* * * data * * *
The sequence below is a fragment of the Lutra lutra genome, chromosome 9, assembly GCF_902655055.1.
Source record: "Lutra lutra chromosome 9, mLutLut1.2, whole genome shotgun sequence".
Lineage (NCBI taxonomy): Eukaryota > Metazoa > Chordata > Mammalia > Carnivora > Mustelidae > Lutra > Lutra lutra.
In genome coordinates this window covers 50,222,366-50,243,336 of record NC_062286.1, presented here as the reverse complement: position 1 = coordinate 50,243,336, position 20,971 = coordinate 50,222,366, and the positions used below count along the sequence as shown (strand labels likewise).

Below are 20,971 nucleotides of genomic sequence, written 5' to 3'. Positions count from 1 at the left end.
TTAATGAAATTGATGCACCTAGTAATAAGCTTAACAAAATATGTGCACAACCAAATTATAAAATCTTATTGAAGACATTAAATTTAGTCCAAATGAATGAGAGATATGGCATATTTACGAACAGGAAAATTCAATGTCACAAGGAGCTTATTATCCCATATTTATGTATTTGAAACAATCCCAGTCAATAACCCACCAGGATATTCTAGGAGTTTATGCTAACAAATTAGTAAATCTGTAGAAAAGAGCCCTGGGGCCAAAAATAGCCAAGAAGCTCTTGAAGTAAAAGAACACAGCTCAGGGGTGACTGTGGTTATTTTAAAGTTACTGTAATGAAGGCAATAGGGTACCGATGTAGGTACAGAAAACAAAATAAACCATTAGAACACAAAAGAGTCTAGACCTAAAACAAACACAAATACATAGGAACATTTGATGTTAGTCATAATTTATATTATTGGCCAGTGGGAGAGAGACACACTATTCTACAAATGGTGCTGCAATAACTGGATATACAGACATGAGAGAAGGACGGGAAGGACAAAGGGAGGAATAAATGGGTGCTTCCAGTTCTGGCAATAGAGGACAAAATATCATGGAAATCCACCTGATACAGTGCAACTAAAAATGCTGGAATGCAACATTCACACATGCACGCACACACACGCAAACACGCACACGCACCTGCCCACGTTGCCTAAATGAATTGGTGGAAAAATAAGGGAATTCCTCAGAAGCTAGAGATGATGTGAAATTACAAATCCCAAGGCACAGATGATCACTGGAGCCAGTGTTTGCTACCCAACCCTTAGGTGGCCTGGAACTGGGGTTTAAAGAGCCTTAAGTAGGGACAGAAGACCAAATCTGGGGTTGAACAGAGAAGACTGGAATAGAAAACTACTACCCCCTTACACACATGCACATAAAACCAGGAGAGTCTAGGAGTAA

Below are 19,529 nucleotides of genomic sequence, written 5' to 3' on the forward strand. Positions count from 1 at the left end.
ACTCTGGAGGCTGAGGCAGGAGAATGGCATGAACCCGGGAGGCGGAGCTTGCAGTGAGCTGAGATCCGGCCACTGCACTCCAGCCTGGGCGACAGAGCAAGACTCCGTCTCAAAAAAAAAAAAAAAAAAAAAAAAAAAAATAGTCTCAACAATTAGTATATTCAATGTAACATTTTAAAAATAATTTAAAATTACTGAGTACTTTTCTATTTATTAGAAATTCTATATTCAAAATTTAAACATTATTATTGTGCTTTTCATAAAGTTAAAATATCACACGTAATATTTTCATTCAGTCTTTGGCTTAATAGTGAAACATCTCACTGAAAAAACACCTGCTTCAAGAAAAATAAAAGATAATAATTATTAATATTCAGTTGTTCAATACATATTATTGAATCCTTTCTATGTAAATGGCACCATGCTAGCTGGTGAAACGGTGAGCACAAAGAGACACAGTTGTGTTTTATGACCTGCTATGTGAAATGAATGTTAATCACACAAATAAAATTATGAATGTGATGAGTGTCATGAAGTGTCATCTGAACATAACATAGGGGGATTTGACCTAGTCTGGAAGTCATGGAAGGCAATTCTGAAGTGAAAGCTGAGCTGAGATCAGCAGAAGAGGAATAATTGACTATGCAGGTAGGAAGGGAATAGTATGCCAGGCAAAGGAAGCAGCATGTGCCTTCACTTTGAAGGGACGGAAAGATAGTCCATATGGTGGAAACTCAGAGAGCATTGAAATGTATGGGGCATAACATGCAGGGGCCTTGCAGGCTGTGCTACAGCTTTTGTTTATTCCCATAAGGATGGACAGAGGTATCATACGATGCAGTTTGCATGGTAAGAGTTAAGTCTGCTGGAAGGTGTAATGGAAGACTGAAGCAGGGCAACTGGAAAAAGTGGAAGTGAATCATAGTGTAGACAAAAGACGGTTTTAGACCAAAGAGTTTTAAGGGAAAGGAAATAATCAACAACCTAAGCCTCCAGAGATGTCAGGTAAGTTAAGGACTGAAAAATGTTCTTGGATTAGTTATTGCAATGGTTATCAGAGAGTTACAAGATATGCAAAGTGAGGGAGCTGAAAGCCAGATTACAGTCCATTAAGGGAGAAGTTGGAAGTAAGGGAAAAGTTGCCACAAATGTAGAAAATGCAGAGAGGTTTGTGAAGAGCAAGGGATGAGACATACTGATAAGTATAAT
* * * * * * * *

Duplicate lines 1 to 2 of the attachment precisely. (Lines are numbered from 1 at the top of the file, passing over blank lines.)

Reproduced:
The sequence below is a fragment of the Lutra lutra genome, chromosome 9, assembly GCF_902655055.1.
Source record: "Lutra lutra chromosome 9, mLutLut1.2, whole genome shotgun sequence".